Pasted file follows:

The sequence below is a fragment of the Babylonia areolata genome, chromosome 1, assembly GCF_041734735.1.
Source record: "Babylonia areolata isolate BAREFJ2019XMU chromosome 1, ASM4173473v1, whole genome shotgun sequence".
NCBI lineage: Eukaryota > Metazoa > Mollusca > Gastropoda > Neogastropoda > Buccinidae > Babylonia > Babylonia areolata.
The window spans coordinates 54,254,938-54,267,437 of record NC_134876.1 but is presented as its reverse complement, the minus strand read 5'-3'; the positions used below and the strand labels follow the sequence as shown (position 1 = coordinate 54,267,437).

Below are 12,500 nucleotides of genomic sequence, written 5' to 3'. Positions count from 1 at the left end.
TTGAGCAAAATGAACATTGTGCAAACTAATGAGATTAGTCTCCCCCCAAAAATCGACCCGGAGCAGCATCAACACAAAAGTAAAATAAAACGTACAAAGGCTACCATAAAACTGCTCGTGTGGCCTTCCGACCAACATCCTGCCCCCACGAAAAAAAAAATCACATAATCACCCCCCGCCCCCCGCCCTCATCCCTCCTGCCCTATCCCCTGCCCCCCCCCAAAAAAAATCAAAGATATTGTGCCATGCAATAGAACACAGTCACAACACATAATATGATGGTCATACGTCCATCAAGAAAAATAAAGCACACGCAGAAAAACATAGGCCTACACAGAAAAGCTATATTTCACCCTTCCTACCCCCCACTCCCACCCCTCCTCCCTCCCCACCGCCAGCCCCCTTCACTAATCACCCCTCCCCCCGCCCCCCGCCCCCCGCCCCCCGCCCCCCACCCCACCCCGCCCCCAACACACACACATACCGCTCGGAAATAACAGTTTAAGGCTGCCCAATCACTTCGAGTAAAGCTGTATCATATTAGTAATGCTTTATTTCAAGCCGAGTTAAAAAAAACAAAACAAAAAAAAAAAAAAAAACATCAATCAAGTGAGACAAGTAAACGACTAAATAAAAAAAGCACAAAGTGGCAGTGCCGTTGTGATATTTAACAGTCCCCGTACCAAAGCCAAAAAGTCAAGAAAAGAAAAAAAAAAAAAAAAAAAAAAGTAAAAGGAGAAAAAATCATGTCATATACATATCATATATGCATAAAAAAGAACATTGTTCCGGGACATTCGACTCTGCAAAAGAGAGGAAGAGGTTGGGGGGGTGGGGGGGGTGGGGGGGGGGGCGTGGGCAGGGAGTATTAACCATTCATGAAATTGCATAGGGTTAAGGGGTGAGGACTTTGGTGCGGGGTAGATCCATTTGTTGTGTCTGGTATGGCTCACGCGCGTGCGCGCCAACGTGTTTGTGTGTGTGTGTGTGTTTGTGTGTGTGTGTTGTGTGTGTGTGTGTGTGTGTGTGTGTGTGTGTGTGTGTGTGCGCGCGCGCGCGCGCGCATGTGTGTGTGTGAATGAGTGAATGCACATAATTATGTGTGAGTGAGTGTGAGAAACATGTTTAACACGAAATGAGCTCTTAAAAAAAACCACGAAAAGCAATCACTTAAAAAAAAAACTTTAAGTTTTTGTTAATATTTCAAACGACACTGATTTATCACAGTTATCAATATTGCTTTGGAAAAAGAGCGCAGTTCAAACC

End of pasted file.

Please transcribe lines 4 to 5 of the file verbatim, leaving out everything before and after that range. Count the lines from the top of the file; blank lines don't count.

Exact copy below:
The window spans coordinates 54,254,938-54,267,437 of record NC_134876.1 but is presented as its reverse complement, the minus strand read 5'-3'; the positions used below and the strand labels follow the sequence as shown (position 1 = coordinate 54,267,437).

Below are 12,500 nucleotides of genomic sequence, written 5' to 3'. Positions count from 1 at the left end.